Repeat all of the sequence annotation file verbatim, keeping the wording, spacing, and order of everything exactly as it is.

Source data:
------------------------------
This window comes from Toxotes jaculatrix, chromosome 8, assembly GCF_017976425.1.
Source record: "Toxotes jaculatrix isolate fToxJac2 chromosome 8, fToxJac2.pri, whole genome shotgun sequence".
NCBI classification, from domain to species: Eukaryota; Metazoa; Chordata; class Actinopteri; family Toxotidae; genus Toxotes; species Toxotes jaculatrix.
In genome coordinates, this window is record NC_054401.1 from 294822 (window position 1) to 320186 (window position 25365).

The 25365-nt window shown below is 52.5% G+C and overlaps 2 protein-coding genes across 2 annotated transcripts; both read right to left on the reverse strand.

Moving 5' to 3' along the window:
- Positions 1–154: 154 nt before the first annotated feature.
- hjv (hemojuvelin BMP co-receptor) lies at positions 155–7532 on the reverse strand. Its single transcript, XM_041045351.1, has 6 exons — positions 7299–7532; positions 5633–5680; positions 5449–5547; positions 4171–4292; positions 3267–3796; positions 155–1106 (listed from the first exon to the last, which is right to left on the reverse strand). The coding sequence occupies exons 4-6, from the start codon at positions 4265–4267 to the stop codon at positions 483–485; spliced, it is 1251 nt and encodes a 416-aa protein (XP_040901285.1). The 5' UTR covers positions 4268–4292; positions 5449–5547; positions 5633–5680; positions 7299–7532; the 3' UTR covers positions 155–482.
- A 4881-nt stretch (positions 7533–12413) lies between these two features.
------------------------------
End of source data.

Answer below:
This window comes from Toxotes jaculatrix, chromosome 8, assembly GCF_017976425.1.
Source record: "Toxotes jaculatrix isolate fToxJac2 chromosome 8, fToxJac2.pri, whole genome shotgun sequence".
NCBI classification, from domain to species: Eukaryota; Metazoa; Chordata; class Actinopteri; family Toxotidae; genus Toxotes; species Toxotes jaculatrix.
In genome coordinates, this window is record NC_054401.1 from 294822 (window position 1) to 320186 (window position 25365).

The 25365-nt window shown below is 52.5% G+C and overlaps 2 protein-coding genes across 2 annotated transcripts; both read right to left on the reverse strand.

Moving 5' to 3' along the window:
- Positions 1–154: 154 nt before the first annotated feature.
- hjv (hemojuvelin BMP co-receptor) lies at positions 155–7532 on the reverse strand. Its single transcript, XM_041045351.1, has 6 exons — positions 7299–7532; positions 5633–5680; positions 5449–5547; positions 4171–4292; positions 3267–3796; positions 155–1106 (listed from the first exon to the last, which is right to left on the reverse strand). The coding sequence occupies exons 4-6, from the start codon at positions 4265–4267 to the stop codon at positions 483–485; spliced, it is 1251 nt and encodes a 416-aa protein (XP_040901285.1). The 5' UTR covers positions 4268–4292; positions 5449–5547; positions 5633–5680; positions 7299–7532; the 3' UTR covers positions 155–482.
- A 4881-nt stretch (positions 7533–12413) lies between these two features.